JAPAN - An interactive system for reporting information on sediment-related disasters, operated since fiscal 2000 with the goal of protecting people from disasters caused by typhoons and localized downpours, is nonfunctional in at least 15 prefectures, according to inspections by the Board of Audit.
The system is run by the Land, Infrastructure, Transport and Tourism Ministry. At least ¥5.7 billion (S$73 million) spent on the system in those prefectures has been wasted.
As anxieties over disasters caused by abnormal weather have been growing among residents in vulnerable areas, the board plans to request that the ministry ensure the system is usable in times of emergency.
According to the ministry, the system provides information stored by prefectural governments and the ministry, including rainfall and water levels, to residents by e-mail or other means via municipal governments. The ministry also can receive reports from residents on indicators of disasters through public address devices installed on utility poles and other places in areas designated as sediment-related disaster special warning areas.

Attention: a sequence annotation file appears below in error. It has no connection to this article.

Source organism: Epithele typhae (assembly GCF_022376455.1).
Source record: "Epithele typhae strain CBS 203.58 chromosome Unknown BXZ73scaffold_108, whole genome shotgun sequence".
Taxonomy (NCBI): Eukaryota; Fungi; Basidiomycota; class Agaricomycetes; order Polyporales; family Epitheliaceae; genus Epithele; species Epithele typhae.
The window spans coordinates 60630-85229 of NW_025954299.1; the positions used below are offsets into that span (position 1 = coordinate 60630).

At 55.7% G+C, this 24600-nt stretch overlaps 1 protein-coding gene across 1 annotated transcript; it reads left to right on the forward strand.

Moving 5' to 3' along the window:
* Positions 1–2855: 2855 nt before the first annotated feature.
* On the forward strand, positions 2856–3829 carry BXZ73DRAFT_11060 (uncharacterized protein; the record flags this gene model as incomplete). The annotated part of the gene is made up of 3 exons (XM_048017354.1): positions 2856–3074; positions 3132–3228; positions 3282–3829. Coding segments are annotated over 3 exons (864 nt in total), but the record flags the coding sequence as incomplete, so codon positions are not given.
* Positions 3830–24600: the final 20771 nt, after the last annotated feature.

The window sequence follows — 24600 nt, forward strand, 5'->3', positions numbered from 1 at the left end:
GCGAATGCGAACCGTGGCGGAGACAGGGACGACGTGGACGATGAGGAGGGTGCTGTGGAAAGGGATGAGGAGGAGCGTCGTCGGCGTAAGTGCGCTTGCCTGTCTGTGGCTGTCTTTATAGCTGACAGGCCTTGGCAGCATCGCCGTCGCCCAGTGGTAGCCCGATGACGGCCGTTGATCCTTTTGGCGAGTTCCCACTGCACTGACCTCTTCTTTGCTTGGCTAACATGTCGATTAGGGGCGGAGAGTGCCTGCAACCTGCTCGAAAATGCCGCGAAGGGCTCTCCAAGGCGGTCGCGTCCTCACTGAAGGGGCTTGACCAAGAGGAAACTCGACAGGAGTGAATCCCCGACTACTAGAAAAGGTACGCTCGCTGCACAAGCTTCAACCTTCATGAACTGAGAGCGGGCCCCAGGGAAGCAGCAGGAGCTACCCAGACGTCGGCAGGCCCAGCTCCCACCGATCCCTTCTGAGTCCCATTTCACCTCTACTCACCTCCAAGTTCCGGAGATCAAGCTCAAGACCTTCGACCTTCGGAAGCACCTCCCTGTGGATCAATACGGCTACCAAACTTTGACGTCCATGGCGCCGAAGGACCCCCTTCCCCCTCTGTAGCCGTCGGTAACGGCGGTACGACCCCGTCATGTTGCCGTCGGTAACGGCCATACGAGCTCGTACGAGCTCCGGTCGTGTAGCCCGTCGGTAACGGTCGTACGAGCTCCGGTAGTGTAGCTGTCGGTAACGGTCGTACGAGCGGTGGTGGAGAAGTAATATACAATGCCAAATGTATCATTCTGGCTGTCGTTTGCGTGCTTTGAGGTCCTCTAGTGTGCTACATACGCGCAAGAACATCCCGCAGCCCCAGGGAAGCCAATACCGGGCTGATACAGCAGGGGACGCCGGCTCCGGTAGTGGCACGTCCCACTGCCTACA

The system was introduced in nationwide with the goal of sharing information between local governments and residents, for early evacuations when necessary, by two-way communication with residents, instead of one-sided information transmission from local governments to residents through emergency wireless communications.
However, random inspections in 21 prefectures found that the system does not work in at least 15 prefectures because local governments cannot provide information to residents due to poor maintenance and management of communication devices.
The Okinawa prefectural government has set up 44 communication devices on utility poles near the coast and areas prone to landslides in Naha for residents to report disaster-related information, but they cannot be used because the boxes housing the devices were locked.